Key statistic: More than 36% of Chiapas’ population identifies as indigenous — nearly double the national average. It’s also the Mexican state with the highest percentage — 29% — of people who speak an indigenous language but no Spanish.
Feb. 16: The pope will celebrate a Mass for seminarians, visit the local cathedral and meet with a group of young people at a soccer stadium.
What’s the significance? Drug cartel violence has long plagued Michoacán, a plentiful agricultural state not far from Mexico City. The carnage escalated in 2013 as vigilante “self-defense” groups began to fight back against members of the Knights Templar cartel and local authorities, who themselves often had links to organized crime. The violence ballooned again last year in the months leading up to the country’s midterm elections — more than 40 people died in a May gun battle between police and suspects. The state is also the birthplace of the Rev. Marcial Maciel, who founded the ultraconservative Catholic order Legion of Christ and became one of the highest-ranking Catholic priests ever disciplined for sex abuse.
Key statistic: Of the 904 intentional homicides in Michoacán in 2014, 594 of them were organized-crime-style killings.
Feb. 17: After meeting with convicts at the city’s infamous Cereso prison, the pontiff will celebrate Mass at the fairground.
What’s the significance? Ciudad Juárez, a factory town just across the border from El Paso, has a reputation for brutal violence fueled by turf battles among drug cartels and a federal crackdown on organized crime. As the bloodshed escalated in the mid-2000s, news of beheadings and daytime homicides captured international headlines. Before long, many Americans stopped making the trek to Juárez to grab food or to go shopping, further crippling the city’s fragile economy. The border town in Chihuahua also provides a stage for the pope to pontificate on immigration — one of the main topics he discussed during his trip to the U.S. last year.
Key statistic: During the last three months of 2015 and the first month of this year, U.S. Border Patrol agents in the El Paso sector apprehended more than 1,000 unaccompanied minors — more than triple the number during the same time period the year before.
Friday 12 February 2016
07:45 Departure from Rome’s Fiumicino Airport for Mexico City
14:00 Arrival in Havana, Cuba at Jose Marti International Airport
14:15 Private meeting with Patriarch Krill of Moscow and All Russia (First such meeting in 1,000 years)
16:30 Signing of a joint declaration. Speeches by Patriarch and by Pope.
17:30 Departure from Havana airport for Mexico City
19:30 Arrival at “Benito Juárez” International Airport in Mexico City
Saturday 13 February 2016
09:30 Welcoming ceremony at the National Palace
Courtesy Visit to the President of the Republic
10:15 Meeting with Civil Authorities and Diplomatic Corps (Discourse by the Holy Father)
11:30 Meeting with the Bishops of Mexico in the Cathedral (Discourse by the Holy Father)
17:00 Holy Mass in the Basilica of Guadalupe (Homily by the Holy Father)
Sunday 14 February 2016
09:20 Transfer by helicopter to Ecatepec
10:30 Holy Mass in the area of the Study Centre of Ecatepec (Homily/Angelus by the Holy Father)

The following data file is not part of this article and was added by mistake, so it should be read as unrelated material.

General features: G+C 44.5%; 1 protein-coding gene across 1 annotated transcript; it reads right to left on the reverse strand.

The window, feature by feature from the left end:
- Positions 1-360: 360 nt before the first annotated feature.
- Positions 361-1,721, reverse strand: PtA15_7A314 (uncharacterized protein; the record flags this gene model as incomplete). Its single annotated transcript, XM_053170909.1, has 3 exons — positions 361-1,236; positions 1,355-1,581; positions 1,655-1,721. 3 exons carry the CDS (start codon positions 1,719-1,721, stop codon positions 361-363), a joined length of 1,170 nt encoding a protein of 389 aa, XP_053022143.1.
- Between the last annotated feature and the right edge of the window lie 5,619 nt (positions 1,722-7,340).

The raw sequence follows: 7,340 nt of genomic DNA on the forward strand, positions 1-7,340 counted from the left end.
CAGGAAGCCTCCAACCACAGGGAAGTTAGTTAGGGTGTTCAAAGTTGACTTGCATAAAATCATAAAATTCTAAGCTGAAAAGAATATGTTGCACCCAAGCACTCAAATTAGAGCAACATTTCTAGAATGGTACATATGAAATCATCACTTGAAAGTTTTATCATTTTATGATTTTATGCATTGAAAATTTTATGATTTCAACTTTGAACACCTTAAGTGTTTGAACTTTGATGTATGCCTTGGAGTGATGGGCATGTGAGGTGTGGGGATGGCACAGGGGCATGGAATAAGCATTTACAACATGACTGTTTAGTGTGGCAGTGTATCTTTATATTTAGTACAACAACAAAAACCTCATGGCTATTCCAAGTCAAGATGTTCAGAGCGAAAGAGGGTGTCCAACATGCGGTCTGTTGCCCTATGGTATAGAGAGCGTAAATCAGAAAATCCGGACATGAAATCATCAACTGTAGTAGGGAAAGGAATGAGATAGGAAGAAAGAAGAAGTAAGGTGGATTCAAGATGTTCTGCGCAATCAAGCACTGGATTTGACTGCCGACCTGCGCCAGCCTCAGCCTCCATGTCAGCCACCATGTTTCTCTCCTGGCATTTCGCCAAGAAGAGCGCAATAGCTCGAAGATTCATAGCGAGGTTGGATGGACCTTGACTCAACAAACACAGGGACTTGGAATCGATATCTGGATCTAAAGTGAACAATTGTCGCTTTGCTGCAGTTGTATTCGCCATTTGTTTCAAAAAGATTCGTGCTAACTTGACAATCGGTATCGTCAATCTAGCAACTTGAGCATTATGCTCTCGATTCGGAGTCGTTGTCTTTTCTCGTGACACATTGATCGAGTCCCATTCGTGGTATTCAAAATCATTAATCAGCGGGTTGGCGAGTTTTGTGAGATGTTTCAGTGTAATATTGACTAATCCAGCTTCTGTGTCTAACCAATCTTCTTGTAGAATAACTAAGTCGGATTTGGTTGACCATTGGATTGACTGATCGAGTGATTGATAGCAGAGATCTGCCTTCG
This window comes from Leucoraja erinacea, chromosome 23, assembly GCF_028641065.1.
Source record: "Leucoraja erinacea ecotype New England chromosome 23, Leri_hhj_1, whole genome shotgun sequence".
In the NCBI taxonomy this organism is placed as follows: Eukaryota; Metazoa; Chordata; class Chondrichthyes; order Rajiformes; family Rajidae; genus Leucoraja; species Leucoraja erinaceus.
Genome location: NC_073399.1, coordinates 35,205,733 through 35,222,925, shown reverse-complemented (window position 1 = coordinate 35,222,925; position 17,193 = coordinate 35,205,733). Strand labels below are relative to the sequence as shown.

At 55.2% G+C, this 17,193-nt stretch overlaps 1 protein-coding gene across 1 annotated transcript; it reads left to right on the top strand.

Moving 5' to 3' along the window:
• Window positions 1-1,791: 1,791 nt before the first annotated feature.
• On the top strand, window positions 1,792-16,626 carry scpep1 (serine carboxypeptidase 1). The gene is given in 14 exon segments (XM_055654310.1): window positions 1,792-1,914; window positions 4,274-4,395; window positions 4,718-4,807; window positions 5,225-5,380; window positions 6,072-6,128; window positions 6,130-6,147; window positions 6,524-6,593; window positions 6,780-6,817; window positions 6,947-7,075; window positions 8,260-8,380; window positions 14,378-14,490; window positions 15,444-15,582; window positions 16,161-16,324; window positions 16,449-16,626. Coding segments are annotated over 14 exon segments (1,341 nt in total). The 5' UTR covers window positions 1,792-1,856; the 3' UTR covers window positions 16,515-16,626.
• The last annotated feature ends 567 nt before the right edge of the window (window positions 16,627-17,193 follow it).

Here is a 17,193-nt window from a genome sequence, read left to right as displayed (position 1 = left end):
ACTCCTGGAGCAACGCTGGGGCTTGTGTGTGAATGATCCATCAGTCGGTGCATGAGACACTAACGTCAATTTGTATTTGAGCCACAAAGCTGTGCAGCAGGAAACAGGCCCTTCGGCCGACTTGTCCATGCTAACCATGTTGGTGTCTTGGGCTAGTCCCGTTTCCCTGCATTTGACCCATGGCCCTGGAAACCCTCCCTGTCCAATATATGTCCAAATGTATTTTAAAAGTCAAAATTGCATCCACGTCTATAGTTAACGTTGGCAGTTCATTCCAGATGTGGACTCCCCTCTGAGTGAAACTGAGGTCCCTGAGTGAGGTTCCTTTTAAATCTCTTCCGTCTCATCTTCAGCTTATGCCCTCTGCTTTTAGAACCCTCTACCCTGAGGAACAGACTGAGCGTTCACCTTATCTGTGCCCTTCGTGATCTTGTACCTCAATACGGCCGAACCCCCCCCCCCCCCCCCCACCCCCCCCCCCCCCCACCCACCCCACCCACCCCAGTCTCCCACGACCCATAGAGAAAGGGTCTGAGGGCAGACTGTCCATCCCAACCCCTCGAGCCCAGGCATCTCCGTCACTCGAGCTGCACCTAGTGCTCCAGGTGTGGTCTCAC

12:50 Transfer by helicopter to Mexico City
13:10 Arrival in Mexico City
16:30 Visit to the Pediatric Hospital “Federico Gómez” (Greetings by the Holy Father)
18:00 Meeting with the World of Culture in the National Auditorium (Discourse by the Holy Father)
Monday 15 February 2016
07:30 Departure by plane for Tuxtla Gutiérrez
09:15 Transfer by helicopter to San Cristóbal de Las Casas
10:15 Holy Mass with the indigenous community of Chiapas at the Municipal Sports (Homily by the Holy Father)
13:00 Lunch with indigenous representatives and the Papal entourage
15:00 Visit to the Cathedral of San Cristòbal de las Casas
15:35 Transfer by helicopter to Tuxtla Gutiérrez
16:15 Meeting with Families in “Víctor Manuel Reyna” Stadium at Tuxtla Gutiérrez (Discourse by the Holy Father)
18:10 Departure by plane for Mexico City
20:00 Arrival at the airport in Mexico City
Tuesday 16 February 2016
07:50 Departure by airplane for Morelia
10:00 Holy Mass with priests, religious, consecrated persons, and seminarians (Homily by the Holy Father)
15:15 Visit to the Cathedral
16:30 Meeting with Young People at “José María Morelos y Pavón” Stadium (Discourse by the Holy Father)
18:55 Departure by plane for Mexico City
20:00 Arrival in Mexico City
Wednesday 17 February 2016
08:35 Departure by plane for Ciudad Juárez
10:00 Arrival at “Abraham González” International Airport in Ciudad Juárez
10:30 Visit to a prison (CeReSo n.3) (Discourse by the Holy Father)
12:00 Meeting with the World of Work at the Colegio de Bachilleres dello Stato of Chihuahua (Discourse by the Holy Father)
16:00 Holy Mass at the fairgrounds of Ciudad Juárez (Homily + greeting by the Holy Father)
19:00 Departure Ceremony at Ciudad Juárez International Airport
19:15 Departure by plane for Rome (Ciampino Airport)
Thursday 18 February 2016
14:45 Arrival at Rome’s Ciampino Airport
Five popemobiles will be on hand because papal flights to San Cristobal de Las Casas, Morelia and Ciudad Juarez would make it difficult to move the vehicles efficiently each day. Two of the popemobiles are being shipped down from the United States where they were used in September.